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Old 09-13-2011, 01:57 AM
 
9 posts, read 13,345 times
Reputation: 14

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In short, I'm about to move back to Cincinnati after living abroad for four years, and am really worried about being able to make it back home. I haven't been to the US (much less Cincinnati) in years, and have no idea what the situation is really like there (all the media seems so sensationalist about the unemployment, but it does get to you).

I moved to Asia directly after graduating college to work as an English teacher (no teacher's liscense, just a History Bachelor's), so I have no real employment experience in the US, aside from various part time jobs, so I have no real sense of what the professional job market is like in the city.

Any words of encouragement?
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Old 09-13-2011, 07:50 AM
 
Location: Cincinnati, OH
112 posts, read 318,312 times
Reputation: 50
Personally, I would say stay where your at. The job market in Cincinnati is horrible. I myself have a Bachelor's degree and have only been able to find two tempoary jobs maybe once a year nothing more. I have applied everywhere you can think of and on every job site. Your best bet is to look at what you want to do and find a city that is ineed of teachers. Right now Cincinnati laid off a lot of them and they are on hiring freeze and paycuts. So check out other cities abd make Cincinnati your last choice. In Ohio you need a Master's and certificate to teach in public schools.
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Old 09-13-2011, 08:48 AM
 
41 posts, read 64,922 times
Reputation: 33
I think it depends a lot on what you want to do and your network here. I think you'll have a difficult time landing a professional position if you are looking only at the job listings. You'd be better off seeking an unlisted opening within your social circles.

If you haven't already, check out Soapbox - Soapbox: Cincinnati News & Information Homepage
They cover new businesses and industries on the move.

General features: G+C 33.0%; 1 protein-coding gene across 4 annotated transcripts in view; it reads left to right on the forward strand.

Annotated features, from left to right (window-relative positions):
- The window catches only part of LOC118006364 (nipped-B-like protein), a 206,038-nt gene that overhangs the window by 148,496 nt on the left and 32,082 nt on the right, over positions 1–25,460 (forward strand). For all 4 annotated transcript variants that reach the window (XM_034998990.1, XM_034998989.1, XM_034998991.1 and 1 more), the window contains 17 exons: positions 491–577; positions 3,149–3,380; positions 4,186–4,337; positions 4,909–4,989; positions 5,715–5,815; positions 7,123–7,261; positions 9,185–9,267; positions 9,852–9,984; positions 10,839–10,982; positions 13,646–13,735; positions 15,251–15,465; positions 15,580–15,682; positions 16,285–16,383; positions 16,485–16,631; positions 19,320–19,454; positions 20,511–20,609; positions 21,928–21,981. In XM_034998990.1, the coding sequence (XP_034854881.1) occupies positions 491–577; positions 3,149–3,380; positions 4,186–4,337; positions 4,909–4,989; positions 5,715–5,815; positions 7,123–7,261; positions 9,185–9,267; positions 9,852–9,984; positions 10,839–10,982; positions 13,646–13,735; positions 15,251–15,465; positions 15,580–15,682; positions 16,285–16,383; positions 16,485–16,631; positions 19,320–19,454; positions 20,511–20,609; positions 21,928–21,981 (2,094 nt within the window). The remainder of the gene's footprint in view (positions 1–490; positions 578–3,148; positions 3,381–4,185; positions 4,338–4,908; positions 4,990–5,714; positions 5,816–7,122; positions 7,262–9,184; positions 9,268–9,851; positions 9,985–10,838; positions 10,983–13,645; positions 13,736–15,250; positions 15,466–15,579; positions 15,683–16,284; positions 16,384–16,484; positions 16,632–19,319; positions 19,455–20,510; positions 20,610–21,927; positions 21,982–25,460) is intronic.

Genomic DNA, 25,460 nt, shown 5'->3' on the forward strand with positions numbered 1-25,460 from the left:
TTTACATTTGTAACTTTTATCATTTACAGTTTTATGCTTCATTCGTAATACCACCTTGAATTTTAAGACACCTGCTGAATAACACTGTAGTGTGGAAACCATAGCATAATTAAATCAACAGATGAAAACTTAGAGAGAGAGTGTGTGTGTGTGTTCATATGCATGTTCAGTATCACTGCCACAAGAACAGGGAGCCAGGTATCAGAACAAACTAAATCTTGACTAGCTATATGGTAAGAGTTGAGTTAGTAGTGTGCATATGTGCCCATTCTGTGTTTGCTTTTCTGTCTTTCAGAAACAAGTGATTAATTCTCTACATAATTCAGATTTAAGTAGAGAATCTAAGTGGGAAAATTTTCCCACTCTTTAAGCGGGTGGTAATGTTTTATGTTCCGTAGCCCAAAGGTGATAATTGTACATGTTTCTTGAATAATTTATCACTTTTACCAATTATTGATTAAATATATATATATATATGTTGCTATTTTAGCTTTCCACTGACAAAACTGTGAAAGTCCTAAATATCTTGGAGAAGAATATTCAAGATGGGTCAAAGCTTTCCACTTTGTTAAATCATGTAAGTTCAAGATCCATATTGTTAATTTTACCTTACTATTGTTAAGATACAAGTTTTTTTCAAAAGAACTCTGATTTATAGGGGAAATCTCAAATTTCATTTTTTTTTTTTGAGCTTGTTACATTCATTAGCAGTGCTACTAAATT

You might remember Cincinnati is extremely affordable. You can live very comfortably with very little income. If it takes some time to land something that suits you, no big deal, keep wandering. It sounds like you are good at finding an adventure.
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Old 09-13-2011, 09:55 AM
 
Location: Cincinnati
171 posts, read 294,976 times
Reputation: 116
There was just an article in the enquirer about how skilled jobs in Cincinnait are not the jobs that are lacking. The article was highlighting how the lower end manufacturing jobs have left the region and being replaced with jobs with more education needed. It pointed out that Cincinnati was an area where there are not enough people to fill the skilled jobs, and not enough less skilled job available. So, since you have a bachelor's and are not just graduation (you have been in the work force for a few years), you should hopefully be ok.
Link to the article
New study says jobs out of balance | Cincinnati.com | cincinnati.com

With your experience in Asia for 3 years, you will be very desirable to some large companies. Not sure what type of work you are looking for, but in the corporate world with large global branches in developing nations, your experience and understanding of the culture would be a huge asset. Make sure to highlight it in your resume and interviews if you do go for a corporate job.

If you are fluent in any of the asian languages (especially Mandarian), I would think you would easily be able to land a job at a private school as a foreign language teacher or a social studies teacher.

Good luck!
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Old 09-13-2011, 10:09 AM
 
10,139 posts, read 22,404,584 times
Reputation: 8239
Quote:
Originally Posted by Wander101 View Post
In short, I'm about to move back to Cincinnati after living abroad for four years, and am really worried about being able to make it back home. I haven't been to the US (much less Cincinnati) in years, and have no idea what the situation is really like there (all the media seems so sensationalist about the unemployment, but it does get to you).

I moved to Asia directly after graduating college to work as an English teacher (no teacher's liscense, just a History Bachelor's), so I have no real employment experience in the US, aside from various part time jobs, so I have no real sense of what the professional job market is like in the city.

Any words of encouragement?